In Picasso, Cézanne. In Cézanne, Manet. In Manet, Velázquez. In Velázquez, El Greco. Such nested influences and homages have traced a history of art made of quotations and allusions, of deliberate borrowings and unconscious slips. For his part, Cognée draws on iconic works, not so as to copy them slavishly, not to duplicate them in the academic style, or with a sterile virtuosity, but to disfigure them by means of a tried- and-tested technique: after executing an encaustic (hot wax) painting, the artist covers his composition with a plastic film, which he then melts with an iron, thereby creating a highly recognizable shaky effect and a burying of the painting material. […]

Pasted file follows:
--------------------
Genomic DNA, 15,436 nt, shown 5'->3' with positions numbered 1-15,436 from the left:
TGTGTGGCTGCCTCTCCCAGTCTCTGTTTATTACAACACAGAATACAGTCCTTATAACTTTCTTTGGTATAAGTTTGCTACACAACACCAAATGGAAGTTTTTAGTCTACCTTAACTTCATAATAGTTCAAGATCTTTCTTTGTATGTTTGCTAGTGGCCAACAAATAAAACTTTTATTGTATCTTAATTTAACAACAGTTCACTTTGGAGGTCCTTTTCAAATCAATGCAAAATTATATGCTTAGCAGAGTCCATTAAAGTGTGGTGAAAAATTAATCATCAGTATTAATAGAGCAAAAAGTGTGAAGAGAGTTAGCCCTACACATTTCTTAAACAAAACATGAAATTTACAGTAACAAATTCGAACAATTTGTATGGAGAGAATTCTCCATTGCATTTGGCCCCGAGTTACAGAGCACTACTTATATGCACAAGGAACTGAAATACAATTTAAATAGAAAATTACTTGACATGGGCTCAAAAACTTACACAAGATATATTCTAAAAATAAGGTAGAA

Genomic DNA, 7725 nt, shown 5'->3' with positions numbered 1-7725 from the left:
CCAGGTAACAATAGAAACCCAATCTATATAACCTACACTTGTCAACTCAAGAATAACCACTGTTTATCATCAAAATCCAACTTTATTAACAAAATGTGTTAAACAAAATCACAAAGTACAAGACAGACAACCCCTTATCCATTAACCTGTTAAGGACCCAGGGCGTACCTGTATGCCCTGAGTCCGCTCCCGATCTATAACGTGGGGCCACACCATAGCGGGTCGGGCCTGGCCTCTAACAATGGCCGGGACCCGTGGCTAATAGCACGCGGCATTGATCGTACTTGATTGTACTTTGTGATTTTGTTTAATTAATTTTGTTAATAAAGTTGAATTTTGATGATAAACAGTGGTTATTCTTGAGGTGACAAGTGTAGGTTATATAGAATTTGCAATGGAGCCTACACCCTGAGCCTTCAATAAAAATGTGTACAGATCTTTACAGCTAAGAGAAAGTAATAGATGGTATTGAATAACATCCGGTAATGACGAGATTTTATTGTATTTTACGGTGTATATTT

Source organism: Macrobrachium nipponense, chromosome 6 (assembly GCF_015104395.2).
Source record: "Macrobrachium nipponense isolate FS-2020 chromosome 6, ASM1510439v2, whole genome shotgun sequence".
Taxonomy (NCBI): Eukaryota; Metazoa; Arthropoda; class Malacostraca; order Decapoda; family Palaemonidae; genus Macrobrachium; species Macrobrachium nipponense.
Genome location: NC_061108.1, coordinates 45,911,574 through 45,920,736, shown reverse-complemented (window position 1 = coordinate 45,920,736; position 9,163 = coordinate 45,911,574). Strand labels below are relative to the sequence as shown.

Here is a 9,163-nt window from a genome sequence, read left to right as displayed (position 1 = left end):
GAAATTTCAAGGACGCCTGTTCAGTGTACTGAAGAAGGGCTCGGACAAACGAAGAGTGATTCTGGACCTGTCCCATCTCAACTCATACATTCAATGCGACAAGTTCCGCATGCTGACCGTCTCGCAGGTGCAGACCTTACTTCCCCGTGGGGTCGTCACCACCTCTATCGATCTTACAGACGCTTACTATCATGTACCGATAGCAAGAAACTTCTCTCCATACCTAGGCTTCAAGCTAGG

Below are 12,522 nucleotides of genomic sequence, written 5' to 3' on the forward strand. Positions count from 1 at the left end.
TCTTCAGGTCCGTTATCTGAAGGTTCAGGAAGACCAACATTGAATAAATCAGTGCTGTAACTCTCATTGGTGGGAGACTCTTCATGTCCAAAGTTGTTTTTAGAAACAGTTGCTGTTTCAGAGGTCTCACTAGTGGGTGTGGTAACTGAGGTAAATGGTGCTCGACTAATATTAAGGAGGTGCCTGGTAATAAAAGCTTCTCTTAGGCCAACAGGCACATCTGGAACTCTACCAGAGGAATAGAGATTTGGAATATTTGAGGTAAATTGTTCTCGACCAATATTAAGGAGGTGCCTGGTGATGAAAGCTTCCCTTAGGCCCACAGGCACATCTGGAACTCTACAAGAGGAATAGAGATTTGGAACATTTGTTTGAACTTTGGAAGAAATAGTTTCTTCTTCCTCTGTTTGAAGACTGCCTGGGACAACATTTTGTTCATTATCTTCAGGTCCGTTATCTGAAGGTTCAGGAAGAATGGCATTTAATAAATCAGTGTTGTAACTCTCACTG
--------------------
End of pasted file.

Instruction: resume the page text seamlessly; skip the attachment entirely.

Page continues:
It is a political act, then, to interfere with the workings of the world, to counter that over-saturation.
For this is Philippe Cognée’s discovery: despite the denaturation inferred by his method, despite the alteration of the painted surface, there always remains something of the original work, so that the iron’s passing over it, just as a wave begins to erase a child’s drawing in the sand, does not completely wipe out the primitive form but retains its essentiality: that which stays when there is almost nothing left. And so this passing-over technique is not an abolition; on the contrary, it is an epiphany —of the work, and of our gaze. As long as its outlines have been preserved , when we perceive the seminal painting, we can also perceive what our gaze can see, what it is capable of taking in despite the visual disorder or the disturbance of the original material. The flesh may be damaged, but the skeleton remains, the skeleton which enables identification, in painting just as in criminal investigation.